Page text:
Car in census parade
With the 2020 Census response lagging amid the pandemic, Alliance San Diego organized a census parade to remind residents. Courtesy of Alliance San Diego

Black people, Latinos and Native Americans were undercounted during the 2020 national census, new U.S. Census Bureau data showed, potentially affecting political representation and federal funding for communities with significant minority populations.

The once-a-decade national population count is used to draw both U.S. congressional and state legislative seats in each state, as well as to help distribute hundreds of billions of dollars in federal funds for everything from public housing to Medicare to highway construction.

Thursday’s report from the Census Bureau relied on statistical analyses to test the accuracy of the census results. The census has overcounted white people while undercounting people of color for decades, but those trends accelerated during the 2020 census, the report showed.

The net count of the Latino population was likely 5% too low, more than three times the undercount estimated for the 2010 census, the bureau said. Black people had a net undercount of more than 3%, while Native Americans and Native Alaskans on reservations were undercounted by more than 5%, both more than in 2010.

Non-Hispanic white people and Asians were overcounted, the bureau said.

Advocacy groups warned the undercounts would deprive disadvantaged communities of the resources they need most.

“Many of the federal programs are designed to help the most vulnerable populations – children, people who are low-income — and those are precisely the people the census bureau counted less well in 2020,” said Arturo Vargas, chief executive of the NALEO Educational Fund, which promotes Latino political participation.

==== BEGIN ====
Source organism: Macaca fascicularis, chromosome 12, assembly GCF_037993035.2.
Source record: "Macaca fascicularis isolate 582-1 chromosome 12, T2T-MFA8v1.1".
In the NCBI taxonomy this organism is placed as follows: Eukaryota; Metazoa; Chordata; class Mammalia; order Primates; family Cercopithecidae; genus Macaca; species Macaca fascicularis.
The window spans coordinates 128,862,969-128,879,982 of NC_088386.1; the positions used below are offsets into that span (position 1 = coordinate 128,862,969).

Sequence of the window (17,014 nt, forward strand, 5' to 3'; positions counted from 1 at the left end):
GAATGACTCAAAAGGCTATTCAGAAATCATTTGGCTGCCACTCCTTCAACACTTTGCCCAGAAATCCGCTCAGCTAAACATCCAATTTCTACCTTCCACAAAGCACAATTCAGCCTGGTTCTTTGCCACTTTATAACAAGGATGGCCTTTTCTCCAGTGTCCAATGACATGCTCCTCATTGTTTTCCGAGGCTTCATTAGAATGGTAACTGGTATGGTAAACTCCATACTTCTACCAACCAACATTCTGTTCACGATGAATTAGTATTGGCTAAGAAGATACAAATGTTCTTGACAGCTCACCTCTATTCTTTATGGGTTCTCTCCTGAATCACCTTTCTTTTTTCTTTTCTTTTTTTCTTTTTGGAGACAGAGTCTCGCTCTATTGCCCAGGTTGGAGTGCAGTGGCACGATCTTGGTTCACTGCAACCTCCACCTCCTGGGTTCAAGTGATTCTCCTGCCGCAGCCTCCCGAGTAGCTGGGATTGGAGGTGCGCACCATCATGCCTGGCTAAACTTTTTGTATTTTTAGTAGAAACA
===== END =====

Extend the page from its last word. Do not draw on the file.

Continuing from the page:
Robert Santos, the Census Bureau’s director, acknowledged the undercounts at a news conference but said the overall data was “consistent with recent censuses” and could be relied upon for “many uses.”

The analysis found the national count of 323.2 million was largely accurate.

The 2020 census faced several challenges, including the coronavirus pandemic, which forced the bureau to suspend its door-to-door operations temporarily and may have made some households more reluctant to speak to interviewers.

Civil rights groups and demographics experts also said failed efforts by the Trump administration to ask census respondents whether they were U.S. citizens and to exclude illegal immigrants from census counts may have dissuaded Latino populations from responding.

“Overall, the numbers released today show that the 2020 census suffered from the same problems that previous censuses have,” Kelly Percival, senior counsel at the Brennan Center for Justice in New York, said in an interview. “You can’t have an accurate census without having an equitable census.”

The census results published last year showed an increasingly diverse nation, with the non-Hispanic white population declining for the first time in history.

The data released on Thursday included only national estimates. A more detailed state-level analysis is expected this summer.